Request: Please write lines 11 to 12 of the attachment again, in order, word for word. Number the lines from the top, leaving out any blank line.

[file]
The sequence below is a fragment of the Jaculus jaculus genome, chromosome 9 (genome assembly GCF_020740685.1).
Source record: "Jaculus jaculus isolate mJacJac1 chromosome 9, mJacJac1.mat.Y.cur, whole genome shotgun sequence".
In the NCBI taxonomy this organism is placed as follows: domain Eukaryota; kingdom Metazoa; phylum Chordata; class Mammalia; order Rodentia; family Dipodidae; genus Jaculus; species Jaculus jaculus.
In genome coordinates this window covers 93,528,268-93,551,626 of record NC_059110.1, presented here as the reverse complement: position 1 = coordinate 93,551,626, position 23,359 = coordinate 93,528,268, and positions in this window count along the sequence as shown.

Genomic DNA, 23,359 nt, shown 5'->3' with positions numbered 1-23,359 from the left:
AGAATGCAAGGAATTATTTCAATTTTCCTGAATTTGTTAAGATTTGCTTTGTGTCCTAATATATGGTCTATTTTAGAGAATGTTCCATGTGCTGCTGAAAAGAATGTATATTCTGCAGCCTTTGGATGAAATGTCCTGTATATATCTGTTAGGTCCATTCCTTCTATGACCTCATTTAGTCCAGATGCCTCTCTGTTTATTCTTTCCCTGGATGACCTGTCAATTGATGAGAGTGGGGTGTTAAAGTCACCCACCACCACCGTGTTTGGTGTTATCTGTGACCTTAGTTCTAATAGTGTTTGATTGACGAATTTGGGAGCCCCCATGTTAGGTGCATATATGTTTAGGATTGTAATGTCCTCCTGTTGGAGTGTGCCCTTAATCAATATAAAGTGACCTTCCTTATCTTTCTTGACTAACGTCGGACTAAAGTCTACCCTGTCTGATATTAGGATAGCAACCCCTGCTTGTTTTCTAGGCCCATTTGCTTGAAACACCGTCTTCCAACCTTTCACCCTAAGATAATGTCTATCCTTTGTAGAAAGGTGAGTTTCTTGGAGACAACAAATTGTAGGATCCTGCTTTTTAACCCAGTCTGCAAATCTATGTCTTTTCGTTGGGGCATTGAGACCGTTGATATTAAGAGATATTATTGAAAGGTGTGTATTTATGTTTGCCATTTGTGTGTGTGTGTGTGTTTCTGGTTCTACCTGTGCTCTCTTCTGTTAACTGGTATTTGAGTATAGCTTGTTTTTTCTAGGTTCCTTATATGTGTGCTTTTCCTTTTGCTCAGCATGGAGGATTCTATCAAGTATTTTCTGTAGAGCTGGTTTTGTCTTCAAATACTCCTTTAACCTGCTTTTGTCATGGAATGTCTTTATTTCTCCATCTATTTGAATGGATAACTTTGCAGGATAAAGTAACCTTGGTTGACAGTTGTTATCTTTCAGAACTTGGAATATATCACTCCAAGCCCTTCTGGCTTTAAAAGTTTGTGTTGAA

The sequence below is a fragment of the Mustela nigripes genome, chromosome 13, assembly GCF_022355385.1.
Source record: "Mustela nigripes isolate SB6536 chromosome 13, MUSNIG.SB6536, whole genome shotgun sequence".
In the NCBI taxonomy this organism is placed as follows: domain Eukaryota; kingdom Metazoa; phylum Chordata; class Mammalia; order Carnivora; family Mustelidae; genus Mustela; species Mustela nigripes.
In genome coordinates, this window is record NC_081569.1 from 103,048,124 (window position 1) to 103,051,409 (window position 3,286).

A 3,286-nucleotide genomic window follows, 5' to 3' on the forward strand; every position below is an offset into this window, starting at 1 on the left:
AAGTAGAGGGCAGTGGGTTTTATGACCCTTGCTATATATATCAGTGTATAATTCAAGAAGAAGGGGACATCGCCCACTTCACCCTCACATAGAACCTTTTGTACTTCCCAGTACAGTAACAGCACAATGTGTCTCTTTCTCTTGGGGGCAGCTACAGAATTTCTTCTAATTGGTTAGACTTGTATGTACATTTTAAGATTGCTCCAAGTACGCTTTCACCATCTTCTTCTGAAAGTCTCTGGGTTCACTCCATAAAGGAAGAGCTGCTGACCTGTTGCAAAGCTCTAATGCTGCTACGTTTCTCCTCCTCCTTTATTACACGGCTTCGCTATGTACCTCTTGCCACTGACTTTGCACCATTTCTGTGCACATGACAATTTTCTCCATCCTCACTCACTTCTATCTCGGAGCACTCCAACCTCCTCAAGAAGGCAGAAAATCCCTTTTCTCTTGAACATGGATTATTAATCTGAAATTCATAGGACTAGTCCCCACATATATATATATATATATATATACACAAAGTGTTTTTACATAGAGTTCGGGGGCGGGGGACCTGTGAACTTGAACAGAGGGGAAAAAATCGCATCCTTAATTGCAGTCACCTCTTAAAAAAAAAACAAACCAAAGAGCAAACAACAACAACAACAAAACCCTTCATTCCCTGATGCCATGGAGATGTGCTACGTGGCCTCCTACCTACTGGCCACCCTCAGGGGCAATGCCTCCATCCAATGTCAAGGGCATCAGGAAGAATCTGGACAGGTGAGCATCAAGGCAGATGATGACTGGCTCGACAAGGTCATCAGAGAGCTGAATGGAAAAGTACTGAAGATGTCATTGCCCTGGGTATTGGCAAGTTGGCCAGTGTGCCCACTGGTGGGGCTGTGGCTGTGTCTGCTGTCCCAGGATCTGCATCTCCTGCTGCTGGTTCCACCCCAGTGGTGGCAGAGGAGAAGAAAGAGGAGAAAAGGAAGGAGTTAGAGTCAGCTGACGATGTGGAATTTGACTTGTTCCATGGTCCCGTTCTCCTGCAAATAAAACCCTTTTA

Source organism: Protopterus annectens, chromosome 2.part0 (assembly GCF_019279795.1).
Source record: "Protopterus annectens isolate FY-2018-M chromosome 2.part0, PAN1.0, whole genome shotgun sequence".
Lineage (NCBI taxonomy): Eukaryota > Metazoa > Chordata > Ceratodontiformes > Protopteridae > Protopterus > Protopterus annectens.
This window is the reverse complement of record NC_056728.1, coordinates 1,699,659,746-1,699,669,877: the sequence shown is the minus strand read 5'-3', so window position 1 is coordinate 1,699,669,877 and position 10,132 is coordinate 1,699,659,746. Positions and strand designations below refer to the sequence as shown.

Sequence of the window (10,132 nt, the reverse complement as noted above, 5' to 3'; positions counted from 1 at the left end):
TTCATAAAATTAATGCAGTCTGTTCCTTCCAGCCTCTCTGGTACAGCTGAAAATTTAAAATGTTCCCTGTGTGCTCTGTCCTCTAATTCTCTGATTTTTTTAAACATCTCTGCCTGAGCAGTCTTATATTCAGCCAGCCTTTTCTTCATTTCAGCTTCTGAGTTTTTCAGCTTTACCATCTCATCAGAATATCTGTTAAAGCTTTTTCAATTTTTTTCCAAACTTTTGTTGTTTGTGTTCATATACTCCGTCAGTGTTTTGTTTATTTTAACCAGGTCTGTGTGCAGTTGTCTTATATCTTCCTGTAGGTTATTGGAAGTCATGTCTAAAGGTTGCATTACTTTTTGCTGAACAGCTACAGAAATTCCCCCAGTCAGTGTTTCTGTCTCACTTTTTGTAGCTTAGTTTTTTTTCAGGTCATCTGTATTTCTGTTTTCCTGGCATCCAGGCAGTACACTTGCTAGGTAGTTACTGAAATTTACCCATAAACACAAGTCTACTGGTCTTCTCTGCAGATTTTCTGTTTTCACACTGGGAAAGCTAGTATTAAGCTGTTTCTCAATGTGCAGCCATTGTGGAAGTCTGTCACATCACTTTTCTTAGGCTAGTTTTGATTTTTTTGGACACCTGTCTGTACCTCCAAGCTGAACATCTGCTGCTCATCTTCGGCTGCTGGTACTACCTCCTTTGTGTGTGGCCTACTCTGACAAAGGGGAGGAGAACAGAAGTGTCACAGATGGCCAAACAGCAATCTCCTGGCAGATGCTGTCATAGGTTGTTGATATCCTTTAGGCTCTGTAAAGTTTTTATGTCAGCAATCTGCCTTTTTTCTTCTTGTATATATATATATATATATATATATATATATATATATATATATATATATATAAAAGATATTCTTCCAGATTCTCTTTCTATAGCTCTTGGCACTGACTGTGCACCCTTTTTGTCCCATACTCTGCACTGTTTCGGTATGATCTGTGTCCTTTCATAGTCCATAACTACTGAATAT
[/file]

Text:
A 3,286-nucleotide genomic window follows, 5' to 3' on the forward strand; every position below is an offset into this window, starting at 1 on the left:
AAGTAGAGGGCAGTGGGTTTTATGACCCTTGCTATATATATCAGTGTATAATTCAAGAAGAAGGGGACATCGCCCACTTCACCCTCACATAGAACCTTTTGTACTTCCCAGTACAGTAACAGCACAATGTGTCTCTTTCTCTTGGGGGCAGCTACAGAATTTCTTCTAATTGGTTAGACTTGTATGTACATTTTAAGATTGCTCCAAGTACGCTTTCACCATCTTCTTCTGAAAGTCTCTGGGTTCACTCCATAAAGGAAGAGCTGCTGACCTGTTGCAAAGCTCTAATGCTGCTACGTTTCTCCTCCTCCTTTATTACACGGCTTCGCTATGTACCTCTTGCCACTGACTTTGCACCATTTCTGTGCACATGACAATTTTCTCCATCCTCACTCACTTCTATCTCGGAGCACTCCAACCTCCTCAAGAAGGCAGAAAATCCCTTTTCTCTTGAACATGGATTATTAATCTGAAATTCATAGGACTAGTCCCCACATATATATATATATATATATATACACAAAGTGTTTTTACATAGAGTTCGGGGGCGGGGGACCTGTGAACTTGAACAGAGGGGAAAAAATCGCATCCTTAATTGCAGTCACCTCTTAAAAAAAAAACAAACCAAAGAGCAAACAACAACAACAACAAAACCCTTCATTCCCTGATGCCATGGAGATGTGCTACGTGGCCTCCTACCTACTGGCCACCCTCAGGGGCAATGCCTCCATCCAATGTCAAGGGCATCAGGAAGAATCTGGACAGGTGAGCATCAAGGCAGATGATGACTGGCTCGACAAGGTCATCAGAGAGCTGAATGGAAAAGTACTGAAGATGTCATTGCCCTGGGTATTGGCAAGTTGGCCAGTGTGCCCACTGGTGGGGCTGTGGCTGTGTCTGCTGTCCCAGGATCTGCATCTCCTGCTGCTGGTTCCACCCCAGTGGTGGCAGAGGAGAAGAAAGAGGAGAAAAGGAAGGAGTTAGAGTCAGCTGACGATGTGGAATTTGACTTGTTCCATGGTCCCGTTCTCCTGCAAATAAAACCCTTTTA